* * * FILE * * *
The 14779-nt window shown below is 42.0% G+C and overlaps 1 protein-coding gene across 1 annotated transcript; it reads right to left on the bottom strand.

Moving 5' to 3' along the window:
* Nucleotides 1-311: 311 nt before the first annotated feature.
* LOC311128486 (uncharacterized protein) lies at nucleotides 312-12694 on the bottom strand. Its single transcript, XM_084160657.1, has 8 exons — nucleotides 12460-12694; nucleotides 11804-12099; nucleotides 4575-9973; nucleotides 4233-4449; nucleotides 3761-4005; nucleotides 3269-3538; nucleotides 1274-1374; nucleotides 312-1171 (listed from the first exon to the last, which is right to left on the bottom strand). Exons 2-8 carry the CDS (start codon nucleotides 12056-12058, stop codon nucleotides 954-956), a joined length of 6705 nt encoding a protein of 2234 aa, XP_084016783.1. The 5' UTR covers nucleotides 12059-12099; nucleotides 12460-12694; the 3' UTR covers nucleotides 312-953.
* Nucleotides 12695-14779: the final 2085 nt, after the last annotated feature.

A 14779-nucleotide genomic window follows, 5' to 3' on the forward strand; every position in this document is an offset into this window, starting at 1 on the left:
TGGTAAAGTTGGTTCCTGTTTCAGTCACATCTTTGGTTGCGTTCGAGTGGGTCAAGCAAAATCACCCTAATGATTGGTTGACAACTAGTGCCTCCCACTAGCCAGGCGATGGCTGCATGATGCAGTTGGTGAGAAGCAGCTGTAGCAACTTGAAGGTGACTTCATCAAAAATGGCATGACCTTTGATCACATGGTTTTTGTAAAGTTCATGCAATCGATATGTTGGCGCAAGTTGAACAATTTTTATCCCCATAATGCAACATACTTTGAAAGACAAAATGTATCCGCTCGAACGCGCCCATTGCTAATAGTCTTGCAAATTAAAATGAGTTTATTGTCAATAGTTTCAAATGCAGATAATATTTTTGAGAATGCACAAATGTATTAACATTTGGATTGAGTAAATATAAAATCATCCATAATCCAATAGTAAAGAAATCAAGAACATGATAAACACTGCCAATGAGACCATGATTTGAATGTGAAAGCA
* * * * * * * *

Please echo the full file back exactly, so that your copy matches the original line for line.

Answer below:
The 14779-nt window shown below is 42.0% G+C and overlaps 1 protein-coding gene across 1 annotated transcript; it reads right to left on the bottom strand.

Moving 5' to 3' along the window:
* Nucleotides 1-311: 311 nt before the first annotated feature.
* LOC311128486 (uncharacterized protein) lies at nucleotides 312-12694 on the bottom strand. Its single transcript, XM_084160657.1, has 8 exons — nucleotides 12460-12694; nucleotides 11804-12099; nucleotides 4575-9973; nucleotides 4233-4449; nucleotides 3761-4005; nucleotides 3269-3538; nucleotides 1274-1374; nucleotides 312-1171 (listed from the first exon to the last, which is right to left on the bottom strand). Exons 2-8 carry the CDS (start codon nucleotides 12056-12058, stop codon nucleotides 954-956), a joined length of 6705 nt encoding a protein of 2234 aa, XP_084016783.1. The 5' UTR covers nucleotides 12059-12099; nucleotides 12460-12694; the 3' UTR covers nucleotides 312-953.
* Nucleotides 12695-14779: the final 2085 nt, after the last annotated feature.

A 14779-nucleotide genomic window follows, 5' to 3' on the forward strand; every position in this document is an offset into this window, starting at 1 on the left:
TGGTAAAGTTGGTTCCTGTTTCAGTCACATCTTTGGTTGCGTTCGAGTGGGTCAAGCAAAATCACCCTAATGATTGGTTGACAACTAGTGCCTCCCACTAGCCAGGCGATGGCTGCATGATGCAGTTGGTGAGAAGCAGCTGTAGCAACTTGAAGGTGACTTCATCAAAAATGGCATGACCTTTGATCACATGGTTTTTGTAAAGTTCATGCAATCGATATGTTGGCGCAAGTTGAACAATTTTTATCCCCATAATGCAACATACTTTGAAAGACAAAATGTATCCGCTCGAACGCGCCCATTGCTAATAGTCTTGCAAATTAAAATGAGTTTATTGTCAATAGTTTCAAATGCAGATAATATTTTTGAGAATGCACAAATGTATTAACATTTGGATTGAGTAAATATAAAATCATCCATAATCCAATAGTAAAGAAATCAAGAACATGATAAACACTGCCAATGAGACCATGATTTGAATGTGAAAGCA